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Up Next – The Millennium.

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References

  1. Neal, D. A. (2012, 2013, 2014). Sheol. In J. D. Barry, L. Wentz, D. Mangum, C. Sinclair-Wolcott, R. Klippenstein, D. Bomar, … D. R. Brown (Eds.), The Lexham Bible Dictionary. Bellingham, WA: Lexham Press.
  2. Elwell, W. A., & Beitzel, B. J. (1988). In Baker encyclopedia of the Bible (p. 1948). Grand Rapids, MI: Baker Book House.
  3. Innes, D. K. (1996). Sheol. In D. R. W. Wood, I. H. Marshall, A. R. Millard, J. I. Packer, & D. J. Wiseman (Eds.), New Bible dictionary (3rd ed., p. 1092). Leicester, England; Downers Grove, IL: InterVarsity Press.
  4. Neal, D. A. (2012, 2013, 2014). Sheol. In J. D. Barry, L. Wentz, D. Mangum, C. Sinclair-Wolcott, R. Klippenstein, D. Bomar, … D. R. Brown (Eds.), The Lexham Bible Dictionary. Bellingham, WA: Lexham Press.
  5. Manser, M. H. (2009). Dictionary of Bible Themes: The Accessible and Comprehensive Tool for Topical Studies. London: Martin Manser.
  6. Brand, C. (2003). Sheol. In C. Draper, A. England, S. Bond, E. R. Clendenen, & T. C. Butler (Eds.), Holman Illustrated Bible Dictionary (p. 1483). Nashville, TN: Holman Bible Publishers.
  7. Clendenen, E. R. (2003). Hades. In C. Brand, C. Draper, A. England, S. Bond, & T. C. Butler (Eds.), Holman Illustrated Bible Dictionary (p. 699). Nashville, TN: Holman Bible Publishers.
  8. Collins, A. Y., & Powell, M. A. (2011). Hades. In M. A. Powell (Ed.), The HarperCollins Bible Dictionary (Revised and Updated) (Third Edition., p. 354). New York: HarperCollins.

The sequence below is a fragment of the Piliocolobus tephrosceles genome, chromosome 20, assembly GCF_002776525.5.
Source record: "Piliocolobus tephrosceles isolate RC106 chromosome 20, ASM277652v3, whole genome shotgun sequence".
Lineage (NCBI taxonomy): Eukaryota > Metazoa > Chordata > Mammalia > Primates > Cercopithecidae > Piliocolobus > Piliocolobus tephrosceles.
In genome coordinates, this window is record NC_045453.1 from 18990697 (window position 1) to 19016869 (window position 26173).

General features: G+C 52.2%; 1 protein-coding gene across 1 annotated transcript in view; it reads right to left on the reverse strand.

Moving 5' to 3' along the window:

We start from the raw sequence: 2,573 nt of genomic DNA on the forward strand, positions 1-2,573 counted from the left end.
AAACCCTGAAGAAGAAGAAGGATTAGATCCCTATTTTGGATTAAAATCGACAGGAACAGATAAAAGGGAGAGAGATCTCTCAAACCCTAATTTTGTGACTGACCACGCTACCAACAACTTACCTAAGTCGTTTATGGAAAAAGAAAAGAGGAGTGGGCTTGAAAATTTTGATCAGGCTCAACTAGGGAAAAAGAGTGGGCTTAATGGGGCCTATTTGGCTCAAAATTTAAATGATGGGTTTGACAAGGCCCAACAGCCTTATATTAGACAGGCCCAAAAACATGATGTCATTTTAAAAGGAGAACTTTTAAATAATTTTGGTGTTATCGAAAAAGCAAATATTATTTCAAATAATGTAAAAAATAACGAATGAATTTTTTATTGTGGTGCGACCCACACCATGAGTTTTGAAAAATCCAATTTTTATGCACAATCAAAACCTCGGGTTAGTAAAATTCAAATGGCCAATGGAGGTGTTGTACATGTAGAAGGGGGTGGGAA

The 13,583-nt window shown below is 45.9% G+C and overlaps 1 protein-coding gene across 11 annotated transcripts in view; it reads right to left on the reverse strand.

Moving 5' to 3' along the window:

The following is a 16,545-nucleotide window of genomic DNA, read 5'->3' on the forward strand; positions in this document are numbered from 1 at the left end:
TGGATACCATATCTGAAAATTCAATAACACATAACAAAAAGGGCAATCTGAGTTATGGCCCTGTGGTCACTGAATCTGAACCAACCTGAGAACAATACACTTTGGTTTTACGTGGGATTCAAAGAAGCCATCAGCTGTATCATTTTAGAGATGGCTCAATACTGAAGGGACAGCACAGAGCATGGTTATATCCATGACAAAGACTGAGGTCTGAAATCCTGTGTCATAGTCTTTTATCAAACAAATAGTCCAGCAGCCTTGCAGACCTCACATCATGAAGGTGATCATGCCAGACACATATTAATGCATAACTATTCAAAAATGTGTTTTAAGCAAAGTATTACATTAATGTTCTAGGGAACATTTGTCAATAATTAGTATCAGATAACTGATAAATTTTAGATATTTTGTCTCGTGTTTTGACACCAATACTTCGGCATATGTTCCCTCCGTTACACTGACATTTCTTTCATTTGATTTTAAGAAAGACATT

9. Clendenen, E. R. (2003). Hades. In C. Brand, C. Draper, A. England, S. Bond, & T. C. Butler (Eds.), Holman Illustrated Bible Dictionary (p. 699). Nashville, TN: Holman Bible Publishers.
  10. Major Contributors and Editors. (2012, 2013, 2014, 2015). Abraham’s Bosom. In J. D. Barry, D. Bomar, D. R. Brown, R. Klippenstein, D. Mangum, C. Sinclair Wolcott, … W. Widder (Eds.), The Lexham Bible Dictionary. Bellingham, WA: Lexham Press.
  11. Wiersbe, W. W. (1996). The Bible exposition commentary (Vol. 1, p. 241). Wheaton, IL: Victor Books.
  12. Elwell, W. A., & Beitzel, B. J. (1988). In Baker encyclopedia of the Bible (p. 954). Grand Rapids, MI: Baker Book House.
  13. Lemke, W. E., & Powell, M. A. (2011). hell. In M. A. Powell (Ed.), The HarperCollins Bible Dictionary (Revised and Updated) (Third Edition., p. 373). New York: HarperCollins.
  14. Carpenter, E. E., & Comfort, P. W. (2000). In Holman treasury of key Bible words: 200 Greek and 200 Hebrew words defined and explained (p. 303). Nashville, TN: Broadman & Holman Publishers.
  15. Seal, D. (2012, 2013, 2014). Hell. In J. D. Barry, L. Wentz, D. Mangum, C. Sinclair-Wolcott, R. Klippenstein, D. Bomar, … D. R. Brown (Eds.), The Lexham Bible Dictionary. Bellingham, WA: Lexham Press.
  16. Elwell, W. A., & Beitzel, B. J. (1988). In Baker encyclopedia of the Bible (pp. 952–953). Grand Rapids, MI: Baker Book House.
  17. Elwell, W. A., & Beitzel, B. J. (1988). In Baker encyclopedia of the Bible (p. 1299). Grand Rapids, MI: Baker Book House.
  18. Manser, M. H. (2009). Dictionary of Bible Themes: The Accessible and Comprehensive Tool for Topical Studies. London: Martin Manser.
  19. Brand, C., Draper, C., England, A., Bond, S., Clendenen, E. R., & Butler, T. C. (Eds.). (2003). Abyss. In Holman Illustrated Bible Dictionary (p. 15). Nashville, TN: Holman Bible Publishers.
  20. Major Contributors and Editors. (2012, 2013, 2014). Abyss. In J. D. Barry, L. Wentz, D. Mangum, C. Sinclair-Wolcott, R. Klippenstein, D. Bomar, … D. R. Brown (Eds.), The Lexham Bible Dictionary. Bellingham, WA: Lexham Press.
  21. Elwell, W. A., & Beitzel, B. J. (1988). In Baker encyclopedia of the Bible (p. 4). Grand Rapids, MI: Baker Book House.
  22. Wiersbe, W. W. (1992). Wiersbe’s expository outlines on the New Testament (pp. 821–822). Wheaton, IL: Victor Books.